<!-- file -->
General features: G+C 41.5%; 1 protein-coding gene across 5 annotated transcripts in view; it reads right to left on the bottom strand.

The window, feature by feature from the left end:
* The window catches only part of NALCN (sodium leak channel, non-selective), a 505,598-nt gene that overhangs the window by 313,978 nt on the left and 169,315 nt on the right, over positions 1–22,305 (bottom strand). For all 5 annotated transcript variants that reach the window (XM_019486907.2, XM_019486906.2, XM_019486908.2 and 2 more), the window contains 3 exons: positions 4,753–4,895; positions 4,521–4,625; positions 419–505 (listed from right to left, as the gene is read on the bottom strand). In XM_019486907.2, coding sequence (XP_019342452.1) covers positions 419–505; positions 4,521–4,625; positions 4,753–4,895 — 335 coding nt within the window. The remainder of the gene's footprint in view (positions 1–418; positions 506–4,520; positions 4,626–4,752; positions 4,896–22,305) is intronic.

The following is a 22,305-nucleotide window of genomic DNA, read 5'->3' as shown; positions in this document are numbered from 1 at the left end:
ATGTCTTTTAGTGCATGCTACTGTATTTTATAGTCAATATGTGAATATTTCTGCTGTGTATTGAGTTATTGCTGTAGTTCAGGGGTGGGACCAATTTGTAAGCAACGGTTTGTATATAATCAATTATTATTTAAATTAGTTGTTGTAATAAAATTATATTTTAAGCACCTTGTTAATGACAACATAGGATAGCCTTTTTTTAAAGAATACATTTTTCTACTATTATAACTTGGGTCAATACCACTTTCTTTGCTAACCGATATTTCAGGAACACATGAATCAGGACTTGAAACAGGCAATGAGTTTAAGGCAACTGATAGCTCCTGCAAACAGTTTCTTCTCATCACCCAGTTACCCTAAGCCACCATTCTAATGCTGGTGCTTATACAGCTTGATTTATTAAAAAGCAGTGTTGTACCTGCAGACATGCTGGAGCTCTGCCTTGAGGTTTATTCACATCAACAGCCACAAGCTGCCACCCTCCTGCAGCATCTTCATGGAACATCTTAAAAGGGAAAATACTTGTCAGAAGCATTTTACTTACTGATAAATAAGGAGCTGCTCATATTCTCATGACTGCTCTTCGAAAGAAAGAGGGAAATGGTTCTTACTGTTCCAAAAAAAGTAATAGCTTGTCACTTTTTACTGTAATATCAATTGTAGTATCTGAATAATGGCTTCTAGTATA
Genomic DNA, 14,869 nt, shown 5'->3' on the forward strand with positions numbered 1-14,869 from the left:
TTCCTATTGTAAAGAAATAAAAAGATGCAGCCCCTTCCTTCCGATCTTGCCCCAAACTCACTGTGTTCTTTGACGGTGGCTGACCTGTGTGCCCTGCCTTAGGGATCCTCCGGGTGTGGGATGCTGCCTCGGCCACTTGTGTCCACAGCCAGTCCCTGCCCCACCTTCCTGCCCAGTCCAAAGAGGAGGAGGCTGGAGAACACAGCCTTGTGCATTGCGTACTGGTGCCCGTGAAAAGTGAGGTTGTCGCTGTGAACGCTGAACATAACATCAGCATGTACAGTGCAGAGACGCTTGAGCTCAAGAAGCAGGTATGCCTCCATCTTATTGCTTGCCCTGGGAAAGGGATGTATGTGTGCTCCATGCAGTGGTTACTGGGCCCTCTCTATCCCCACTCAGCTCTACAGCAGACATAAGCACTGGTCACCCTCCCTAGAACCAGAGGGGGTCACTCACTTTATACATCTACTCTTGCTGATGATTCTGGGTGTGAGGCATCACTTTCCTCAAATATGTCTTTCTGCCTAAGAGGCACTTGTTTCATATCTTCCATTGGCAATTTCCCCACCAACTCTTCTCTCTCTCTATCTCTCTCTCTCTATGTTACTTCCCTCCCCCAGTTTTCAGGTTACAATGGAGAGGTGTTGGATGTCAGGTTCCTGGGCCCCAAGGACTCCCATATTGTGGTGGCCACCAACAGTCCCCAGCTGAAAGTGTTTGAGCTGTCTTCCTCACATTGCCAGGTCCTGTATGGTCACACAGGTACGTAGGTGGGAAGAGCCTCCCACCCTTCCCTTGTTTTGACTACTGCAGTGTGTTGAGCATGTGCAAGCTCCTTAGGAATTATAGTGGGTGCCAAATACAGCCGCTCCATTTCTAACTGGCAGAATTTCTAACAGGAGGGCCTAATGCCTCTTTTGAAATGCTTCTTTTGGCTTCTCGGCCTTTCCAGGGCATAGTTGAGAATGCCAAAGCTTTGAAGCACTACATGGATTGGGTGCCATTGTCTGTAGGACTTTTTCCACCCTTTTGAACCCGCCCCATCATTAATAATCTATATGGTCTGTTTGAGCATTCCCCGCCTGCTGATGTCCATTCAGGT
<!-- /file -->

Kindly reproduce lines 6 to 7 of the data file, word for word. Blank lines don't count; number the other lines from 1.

Genomic DNA, 14,869 nt, shown 5'->3' on the forward strand with positions numbered 1-14,869 from the left:
TTCCTATTGTAAAGAAATAAAAAGATGCAGCCCCTTCCTTCCGATCTTGCCCCAAACTCACTGTGTTCTTTGACGGTGGCTGACCTGTGTGCCCTGCCTTAGGGATCCTCCGGGTGTGGGATGCTGCCTCGGCCACTTGTGTCCACAGCCAGTCCCTGCCCCACCTTCCTGCCCAGTCCAAAGAGGAGGAGGCTGGAGAACACAGCCTTGTGCATTGCGTACTGGTGCCCGTGAAAAGTGAGGTTGTCGCTGTGAACGCTGAACATAACATCAGCATGTACAGTGCAGAGACGCTTGAGCTCAAGAAGCAGGTATGCCTCCATCTTATTGCTTGCCCTGGGAAAGGGATGTATGTGTGCTCCATGCAGTGGTTACTGGGCCCTCTCTATCCCCACTCAGCTCTACAGCAGACATAAGCACTGGTCACCCTCCCTAGAACCAGAGGGGGTCACTCACTTTATACATCTACTCTTGCTGATGATTCTGGGTGTGAGGCATCACTTTCCTCAAATATGTCTTTCTGCCTAAGAGGCACTTGTTTCATATCTTCCATTGGCAATTTCCCCACCAACTCTTCTCTCTCTCTATCTCTCTCTCTCTATGTTACTTCCCTCCCCCAGTTTTCAGGTTACAATGGAGAGGTGTTGGATGTCAGGTTCCTGGGCCCCAAGGACTCCCATATTGTGGTGGCCACCAACAGTCCCCAGCTGAAAGTGTTTGAGCTGTCTTCCTCACATTGCCAGGTCCTGTATGGTCACACAGGTACGTAGGTGGGAAGAGCCTCCCACCCTTCCCTTGTTTTGACTACTGCAGTGTGTTGAGCATGTGCAAGCTCCTTAGGAATTATAGTGGGTGCCAAATACAGCCGCTCCATTTCTAACTGGCAGAATTTCTAACAGGAGGGCCTAATGCCTCTTTTGAAATGCTTCTTTTGGCTTCTCGGCCTTTCCAGGGCATAGTTGAGAATGCCAAAGCTTTGAAGCACTACATGGATTGGGTGCCATTGTCTGTAGGACTTTTTCCACCCTTTTGAACCCGCCCCATCATTAATAATCTATATGGTCTGTTTGAGCATTCCCCGCCTGCTGATGTCCATTCAGGT